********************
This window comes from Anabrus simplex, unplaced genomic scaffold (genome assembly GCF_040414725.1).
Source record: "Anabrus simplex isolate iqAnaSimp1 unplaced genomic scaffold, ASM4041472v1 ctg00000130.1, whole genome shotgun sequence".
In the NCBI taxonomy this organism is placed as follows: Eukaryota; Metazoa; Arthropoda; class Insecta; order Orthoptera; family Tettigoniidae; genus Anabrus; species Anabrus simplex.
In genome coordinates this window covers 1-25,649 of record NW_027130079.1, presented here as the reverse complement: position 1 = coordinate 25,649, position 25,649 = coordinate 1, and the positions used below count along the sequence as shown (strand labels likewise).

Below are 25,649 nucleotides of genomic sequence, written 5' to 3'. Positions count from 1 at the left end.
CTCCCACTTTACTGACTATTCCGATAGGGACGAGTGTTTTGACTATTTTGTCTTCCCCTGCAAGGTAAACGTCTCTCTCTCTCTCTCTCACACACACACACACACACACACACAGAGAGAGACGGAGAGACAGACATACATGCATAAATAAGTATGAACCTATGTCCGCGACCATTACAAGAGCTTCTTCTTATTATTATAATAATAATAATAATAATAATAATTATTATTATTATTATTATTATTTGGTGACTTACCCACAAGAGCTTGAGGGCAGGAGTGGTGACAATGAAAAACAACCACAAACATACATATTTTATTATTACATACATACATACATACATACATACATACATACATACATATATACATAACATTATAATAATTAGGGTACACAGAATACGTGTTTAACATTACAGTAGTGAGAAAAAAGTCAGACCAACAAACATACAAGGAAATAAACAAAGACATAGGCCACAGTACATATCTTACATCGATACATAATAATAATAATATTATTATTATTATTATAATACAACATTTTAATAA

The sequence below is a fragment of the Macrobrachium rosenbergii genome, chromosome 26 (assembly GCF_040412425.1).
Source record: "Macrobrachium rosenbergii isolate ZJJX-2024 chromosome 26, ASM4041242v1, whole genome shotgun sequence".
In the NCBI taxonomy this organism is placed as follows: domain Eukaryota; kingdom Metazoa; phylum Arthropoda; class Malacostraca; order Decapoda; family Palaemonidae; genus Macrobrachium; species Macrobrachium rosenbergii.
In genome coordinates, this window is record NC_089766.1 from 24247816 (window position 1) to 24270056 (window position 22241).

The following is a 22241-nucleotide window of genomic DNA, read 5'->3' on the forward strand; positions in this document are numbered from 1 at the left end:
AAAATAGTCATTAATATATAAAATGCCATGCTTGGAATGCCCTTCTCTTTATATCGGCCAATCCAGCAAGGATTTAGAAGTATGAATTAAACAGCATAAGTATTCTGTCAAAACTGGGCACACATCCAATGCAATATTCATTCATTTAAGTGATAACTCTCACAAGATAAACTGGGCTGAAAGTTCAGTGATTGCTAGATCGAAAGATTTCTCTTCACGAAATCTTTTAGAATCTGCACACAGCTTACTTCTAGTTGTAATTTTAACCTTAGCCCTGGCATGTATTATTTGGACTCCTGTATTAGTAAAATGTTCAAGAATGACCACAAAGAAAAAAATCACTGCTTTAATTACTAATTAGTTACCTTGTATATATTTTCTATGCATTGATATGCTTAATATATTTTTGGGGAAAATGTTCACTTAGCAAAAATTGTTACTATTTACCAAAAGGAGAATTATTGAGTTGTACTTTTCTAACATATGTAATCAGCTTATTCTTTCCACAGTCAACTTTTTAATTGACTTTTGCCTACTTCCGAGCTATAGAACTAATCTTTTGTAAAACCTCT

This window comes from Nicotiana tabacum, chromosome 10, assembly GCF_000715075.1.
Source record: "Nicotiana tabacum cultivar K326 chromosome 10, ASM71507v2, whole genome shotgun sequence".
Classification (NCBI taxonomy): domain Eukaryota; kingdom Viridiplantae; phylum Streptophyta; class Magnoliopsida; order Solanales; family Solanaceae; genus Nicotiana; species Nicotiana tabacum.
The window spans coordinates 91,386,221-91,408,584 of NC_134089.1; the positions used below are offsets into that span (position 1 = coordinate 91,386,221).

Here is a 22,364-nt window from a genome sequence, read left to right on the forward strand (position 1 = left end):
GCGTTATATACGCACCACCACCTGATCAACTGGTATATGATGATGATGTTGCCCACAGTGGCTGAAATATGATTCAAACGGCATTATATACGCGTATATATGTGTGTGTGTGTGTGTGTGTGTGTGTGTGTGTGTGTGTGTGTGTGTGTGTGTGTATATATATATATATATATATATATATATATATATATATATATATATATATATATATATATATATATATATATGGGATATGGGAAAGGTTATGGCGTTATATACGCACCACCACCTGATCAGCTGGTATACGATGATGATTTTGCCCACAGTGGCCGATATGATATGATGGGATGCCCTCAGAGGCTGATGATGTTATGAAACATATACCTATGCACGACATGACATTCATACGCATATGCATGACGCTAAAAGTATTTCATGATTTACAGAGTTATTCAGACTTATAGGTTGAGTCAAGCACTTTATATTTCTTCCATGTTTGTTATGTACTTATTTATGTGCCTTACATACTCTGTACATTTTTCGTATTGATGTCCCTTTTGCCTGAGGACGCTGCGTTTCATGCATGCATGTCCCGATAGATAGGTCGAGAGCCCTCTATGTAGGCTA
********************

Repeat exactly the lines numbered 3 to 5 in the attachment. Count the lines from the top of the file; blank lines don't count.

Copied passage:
In the NCBI taxonomy this organism is placed as follows: Eukaryota; Metazoa; Arthropoda; class Insecta; order Orthoptera; family Tettigoniidae; genus Anabrus; species Anabrus simplex.
In genome coordinates this window covers 1-25,649 of record NW_027130079.1, presented here as the reverse complement: position 1 = coordinate 25,649, position 25,649 = coordinate 1, and the positions used below count along the sequence as shown (strand labels likewise).

Below are 25,649 nucleotides of genomic sequence, written 5' to 3'. Positions count from 1 at the left end.